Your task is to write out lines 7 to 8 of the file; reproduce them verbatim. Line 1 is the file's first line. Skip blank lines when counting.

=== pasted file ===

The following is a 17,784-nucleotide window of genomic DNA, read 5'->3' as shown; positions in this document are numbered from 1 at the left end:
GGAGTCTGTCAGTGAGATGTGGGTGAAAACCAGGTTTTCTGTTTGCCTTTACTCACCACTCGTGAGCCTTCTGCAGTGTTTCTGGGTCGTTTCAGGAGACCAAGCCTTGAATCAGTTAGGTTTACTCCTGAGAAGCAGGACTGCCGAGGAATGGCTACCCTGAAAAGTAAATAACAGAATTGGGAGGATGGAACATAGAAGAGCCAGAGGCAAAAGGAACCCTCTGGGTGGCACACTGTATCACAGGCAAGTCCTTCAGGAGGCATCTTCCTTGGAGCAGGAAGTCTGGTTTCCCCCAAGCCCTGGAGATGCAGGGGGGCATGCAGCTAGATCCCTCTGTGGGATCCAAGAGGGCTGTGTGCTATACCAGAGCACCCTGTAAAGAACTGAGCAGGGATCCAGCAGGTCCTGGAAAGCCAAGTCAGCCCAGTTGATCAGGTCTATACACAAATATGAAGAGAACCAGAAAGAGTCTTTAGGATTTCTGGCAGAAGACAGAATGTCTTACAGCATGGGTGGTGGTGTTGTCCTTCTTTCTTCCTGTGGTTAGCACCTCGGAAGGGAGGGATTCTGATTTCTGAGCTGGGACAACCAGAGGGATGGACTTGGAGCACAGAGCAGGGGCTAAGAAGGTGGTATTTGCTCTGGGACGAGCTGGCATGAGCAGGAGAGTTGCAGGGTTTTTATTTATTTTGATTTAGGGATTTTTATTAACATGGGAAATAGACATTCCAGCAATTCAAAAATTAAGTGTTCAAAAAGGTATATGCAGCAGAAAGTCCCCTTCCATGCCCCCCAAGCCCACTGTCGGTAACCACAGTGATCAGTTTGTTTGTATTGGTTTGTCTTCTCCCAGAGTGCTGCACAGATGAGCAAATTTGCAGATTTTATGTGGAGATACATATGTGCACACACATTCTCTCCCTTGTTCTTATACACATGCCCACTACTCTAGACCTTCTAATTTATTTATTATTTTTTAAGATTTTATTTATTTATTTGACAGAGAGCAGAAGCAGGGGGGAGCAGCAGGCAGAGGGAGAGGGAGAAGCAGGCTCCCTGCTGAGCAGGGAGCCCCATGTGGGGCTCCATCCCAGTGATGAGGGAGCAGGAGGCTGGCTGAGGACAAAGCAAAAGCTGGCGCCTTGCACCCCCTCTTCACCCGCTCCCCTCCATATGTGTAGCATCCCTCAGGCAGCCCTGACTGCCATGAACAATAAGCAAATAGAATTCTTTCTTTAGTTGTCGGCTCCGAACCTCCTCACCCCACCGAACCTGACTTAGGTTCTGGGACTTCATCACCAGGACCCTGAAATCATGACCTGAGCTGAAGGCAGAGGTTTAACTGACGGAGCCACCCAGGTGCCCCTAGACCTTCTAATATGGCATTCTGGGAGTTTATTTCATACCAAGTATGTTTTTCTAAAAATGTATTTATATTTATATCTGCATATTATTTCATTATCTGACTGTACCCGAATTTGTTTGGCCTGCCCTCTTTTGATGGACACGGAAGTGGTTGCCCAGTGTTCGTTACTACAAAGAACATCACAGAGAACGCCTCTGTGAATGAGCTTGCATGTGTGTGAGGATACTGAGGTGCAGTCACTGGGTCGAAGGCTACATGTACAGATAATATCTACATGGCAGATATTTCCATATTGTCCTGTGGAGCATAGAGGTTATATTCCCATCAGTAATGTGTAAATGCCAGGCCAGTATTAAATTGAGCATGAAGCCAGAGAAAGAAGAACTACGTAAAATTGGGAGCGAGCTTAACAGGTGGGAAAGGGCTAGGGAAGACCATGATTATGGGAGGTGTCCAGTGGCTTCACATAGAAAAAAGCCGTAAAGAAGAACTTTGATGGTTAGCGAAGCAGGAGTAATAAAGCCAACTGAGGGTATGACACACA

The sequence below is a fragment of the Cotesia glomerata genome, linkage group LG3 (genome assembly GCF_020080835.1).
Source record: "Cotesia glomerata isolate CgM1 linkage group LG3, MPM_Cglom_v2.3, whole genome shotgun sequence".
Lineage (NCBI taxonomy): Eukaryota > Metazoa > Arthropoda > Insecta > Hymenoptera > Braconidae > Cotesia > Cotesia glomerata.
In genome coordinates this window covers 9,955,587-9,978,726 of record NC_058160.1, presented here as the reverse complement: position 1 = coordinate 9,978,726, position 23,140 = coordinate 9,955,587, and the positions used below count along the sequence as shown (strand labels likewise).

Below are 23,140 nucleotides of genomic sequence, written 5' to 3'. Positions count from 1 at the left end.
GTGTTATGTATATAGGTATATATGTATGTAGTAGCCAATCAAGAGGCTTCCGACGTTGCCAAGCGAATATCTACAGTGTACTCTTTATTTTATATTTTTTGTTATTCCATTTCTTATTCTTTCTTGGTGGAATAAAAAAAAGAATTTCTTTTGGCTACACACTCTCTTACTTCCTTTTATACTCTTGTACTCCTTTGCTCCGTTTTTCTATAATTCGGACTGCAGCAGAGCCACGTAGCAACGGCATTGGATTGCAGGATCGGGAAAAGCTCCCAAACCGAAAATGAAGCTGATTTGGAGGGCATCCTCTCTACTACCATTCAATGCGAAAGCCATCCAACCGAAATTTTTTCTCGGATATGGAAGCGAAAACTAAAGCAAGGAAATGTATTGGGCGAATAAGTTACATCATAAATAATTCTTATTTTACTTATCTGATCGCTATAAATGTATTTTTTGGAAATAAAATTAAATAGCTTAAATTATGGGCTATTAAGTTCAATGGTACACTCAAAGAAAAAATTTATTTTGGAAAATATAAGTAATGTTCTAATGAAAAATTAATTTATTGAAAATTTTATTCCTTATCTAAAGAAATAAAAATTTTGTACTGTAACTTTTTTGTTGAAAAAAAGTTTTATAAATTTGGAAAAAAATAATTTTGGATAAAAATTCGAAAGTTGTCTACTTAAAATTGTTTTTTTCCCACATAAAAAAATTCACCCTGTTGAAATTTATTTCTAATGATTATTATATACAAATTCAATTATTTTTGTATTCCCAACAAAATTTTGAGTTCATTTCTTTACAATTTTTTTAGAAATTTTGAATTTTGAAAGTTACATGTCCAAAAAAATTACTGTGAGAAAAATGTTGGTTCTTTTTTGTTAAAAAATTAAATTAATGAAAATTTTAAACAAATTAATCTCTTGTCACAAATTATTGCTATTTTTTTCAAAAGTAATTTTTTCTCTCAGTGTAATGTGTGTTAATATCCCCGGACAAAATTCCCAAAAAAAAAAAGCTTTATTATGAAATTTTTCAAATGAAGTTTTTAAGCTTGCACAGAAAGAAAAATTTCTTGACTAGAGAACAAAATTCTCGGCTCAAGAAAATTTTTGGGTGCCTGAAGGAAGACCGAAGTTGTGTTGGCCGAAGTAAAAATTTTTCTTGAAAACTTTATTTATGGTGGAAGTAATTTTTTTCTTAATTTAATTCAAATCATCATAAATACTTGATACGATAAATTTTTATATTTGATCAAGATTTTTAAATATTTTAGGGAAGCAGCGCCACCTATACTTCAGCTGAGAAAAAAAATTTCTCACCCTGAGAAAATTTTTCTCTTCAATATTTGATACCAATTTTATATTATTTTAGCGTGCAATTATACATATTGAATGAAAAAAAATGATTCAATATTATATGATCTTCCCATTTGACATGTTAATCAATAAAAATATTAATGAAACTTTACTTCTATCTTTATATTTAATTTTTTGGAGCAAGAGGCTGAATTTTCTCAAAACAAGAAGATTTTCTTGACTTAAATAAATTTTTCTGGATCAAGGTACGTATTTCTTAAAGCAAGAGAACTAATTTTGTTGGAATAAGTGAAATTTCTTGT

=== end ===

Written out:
Below are 23,140 nucleotides of genomic sequence, written 5' to 3'. Positions count from 1 at the left end.
GTGTTATGTATATAGGTATATATGTATGTAGTAGCCAATCAAGAGGCTTCCGACGTTGCCAAGCGAATATCTACAGTGTACTCTTTATTTTATATTTTTTGTTATTCCATTTCTTATTCTTTCTTGGTGGAATAAAAAAAAGAATTTCTTTTGGCTACACACTCTCTTACTTCCTTTTATACTCTTGTACTCCTTTGCTCCGTTTTTCTATAATTCGGACTGCAGCAGAGCCACGTAGCAACGGCATTGGATTGCAGGATCGGGAAAAGCTCCCAAACCGAAAATGAAGCTGATTTGGAGGGCATCCTCTCTACTACCATTCAATGCGAAAGCCATCCAACCGAAATTTTTTCTCGGATATGGAAGCGAAAACTAAAGCAAGGAAATGTATTGGGCGAATAAGTTACATCATAAATAATTCTTATTTTACTTATCTGATCGCTATAAATGTATTTTTTGGAAATAAAATTAAATAGCTTAAATTATGGGCTATTAAGTTCAATGGTACACTCAAAGAAAAAATTTATTTTGGAAAATATAAGTAATGTTCTAATGAAAAATTAATTTATTGAAAATTTTATTCCTTATCTAAAGAAATAAAAATTTTGTACTGTAACTTTTTTGTTGAAAAAAAGTTTTATAAATTTGGAAAAAAATAATTTTGGATAAAAATTCGAAAGTTGTCTACTTAAAATTGTTTTTTTCCCACATAAAAAAATTCACCCTGTTGAAATTTATTTCTAATGATTATTATATACAAATTCAATTATTTTTGTATTCCCAACAAAATTTTGAGTTCATTTCTTTACAATTTTTTTAGAAATTTTGAATTTTGAAAGTTACATGTCCAAAAAAATTACTGTGAGAAAAATGTTGGTTCTTTTTTGTTAAAAAATTAAATTAATGAAAATTTTAAACAAATTAATCTCTTGTCACAAATTATTGCTATTTTTTTCAAAAGTAATTTTTTCTCTCAGTGTAATGTGTGTTAATATCCCCGGACAAAATTCCCAAAAAAAAAAAGCTTTATTATGAAATTTTTCAAATGAAGTTTTTAAGCTTGCACAGAAAGAAAAATTTCTTGACTAGAGAACAAAATTCTCGGCTCAAGAAAATTTTTGGGTGCCTGAAGGAAGACCGAAGTTGTGTTGGCCGAAGTAAAAATTTTTCTTGAAAACTTTATTTATGGTGGAAGTAATTTTTTTCTTAATTTAATTCAAATCATCATAAATACTTGATACGATAAATTTTTATATTTGATCAAGATTTTTAAATATTTTAGGGAAGCAGCGCCACCTATACTTCAGCTGAGAAAAAAAATTTCTCACCCTGAGAAAATTTTTCTCTTCAATATTTGATACCAATTTTATATTATTTTAGCGTGCAATTATACATATTGAATGAAAAAAAATGATTCAATATTATATGATCTTCCCATTTGACATGTTAATCAATAAAAATATTAATGAAACTTTACTTCTATCTTTATATTTAATTTTTTGGAGCAAGAGGCTGAATTTTCTCAAAACAAGAAGATTTTCTTGACTTAAATAAATTTTTCTGGATCAAGGTACGTATTTCTTAAAGCAAGAGAACTAATTTTGTTGGAATAAGTGAAATTTCTTGT